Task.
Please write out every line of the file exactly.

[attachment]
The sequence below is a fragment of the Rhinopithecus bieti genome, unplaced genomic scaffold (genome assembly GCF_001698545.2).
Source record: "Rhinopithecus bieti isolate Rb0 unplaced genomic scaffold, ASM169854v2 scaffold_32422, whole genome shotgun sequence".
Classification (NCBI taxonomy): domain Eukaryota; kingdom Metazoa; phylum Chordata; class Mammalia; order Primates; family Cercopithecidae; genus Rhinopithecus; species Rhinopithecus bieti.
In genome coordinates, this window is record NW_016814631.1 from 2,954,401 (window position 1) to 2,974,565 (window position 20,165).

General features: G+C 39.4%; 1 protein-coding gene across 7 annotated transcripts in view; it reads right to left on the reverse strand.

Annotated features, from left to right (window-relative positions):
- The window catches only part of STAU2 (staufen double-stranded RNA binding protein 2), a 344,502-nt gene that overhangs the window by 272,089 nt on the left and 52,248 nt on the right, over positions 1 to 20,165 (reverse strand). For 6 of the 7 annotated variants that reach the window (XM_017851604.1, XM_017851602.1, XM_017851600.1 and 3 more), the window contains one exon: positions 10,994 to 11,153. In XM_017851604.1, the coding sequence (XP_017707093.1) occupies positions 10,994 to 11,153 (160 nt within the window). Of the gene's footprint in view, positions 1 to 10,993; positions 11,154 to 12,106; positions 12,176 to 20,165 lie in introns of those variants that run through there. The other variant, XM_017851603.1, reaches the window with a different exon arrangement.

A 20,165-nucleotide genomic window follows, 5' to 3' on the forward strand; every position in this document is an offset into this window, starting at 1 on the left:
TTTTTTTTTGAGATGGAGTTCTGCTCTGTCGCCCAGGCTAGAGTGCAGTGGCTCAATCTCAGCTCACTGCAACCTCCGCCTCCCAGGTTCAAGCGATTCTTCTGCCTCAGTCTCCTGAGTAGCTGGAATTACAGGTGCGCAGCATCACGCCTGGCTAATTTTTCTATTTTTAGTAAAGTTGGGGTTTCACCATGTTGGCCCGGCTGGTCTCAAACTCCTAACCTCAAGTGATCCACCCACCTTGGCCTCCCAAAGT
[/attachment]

The sequence below is a fragment of the Rhinopithecus bieti genome, unplaced genomic scaffold (genome assembly GCF_001698545.2).
Source record: "Rhinopithecus bieti isolate Rb0 unplaced genomic scaffold, ASM169854v2 scaffold_32422, whole genome shotgun sequence".
Classification (NCBI taxonomy): domain Eukaryota; kingdom Metazoa; phylum Chordata; class Mammalia; order Primates; family Cercopithecidae; genus Rhinopithecus; species Rhinopithecus bieti.
In genome coordinates, this window is record NW_016814631.1 from 2,954,401 (window position 1) to 2,974,565 (window position 20,165).

General features: G+C 39.4%; 1 protein-coding gene across 7 annotated transcripts in view; it reads right to left on the reverse strand.

Annotated features, from left to right (window-relative positions):
- The window catches only part of STAU2 (staufen double-stranded RNA binding protein 2), a 344,502-nt gene that overhangs the window by 272,089 nt on the left and 52,248 nt on the right, over positions 1 to 20,165 (reverse strand). For 6 of the 7 annotated variants that reach the window (XM_017851604.1, XM_017851602.1, XM_017851600.1 and 3 more), the window contains one exon: positions 10,994 to 11,153. In XM_017851604.1, the coding sequence (XP_017707093.1) occupies positions 10,994 to 11,153 (160 nt within the window). Of the gene's footprint in view, positions 1 to 10,993; positions 11,154 to 12,106; positions 12,176 to 20,165 lie in introns of those variants that run through there. The other variant, XM_017851603.1, reaches the window with a different exon arrangement.

A 20,165-nucleotide genomic window follows, 5' to 3' on the forward strand; every position in this document is an offset into this window, starting at 1 on the left:
TTTTTTTTTGAGATGGAGTTCTGCTCTGTCGCCCAGGCTAGAGTGCAGTGGCTCAATCTCAGCTCACTGCAACCTCCGCCTCCCAGGTTCAAGCGATTCTTCTGCCTCAGTCTCCTGAGTAGCTGGAATTACAGGTGCGCAGCATCACGCCTGGCTAATTTTTCTATTTTTAGTAAAGTTGGGGTTTCACCATGTTGGCCCGGCTGGTCTCAAACTCCTAACCTCAAGTGATCCACCCACCTTGGCCTCCCAAAGT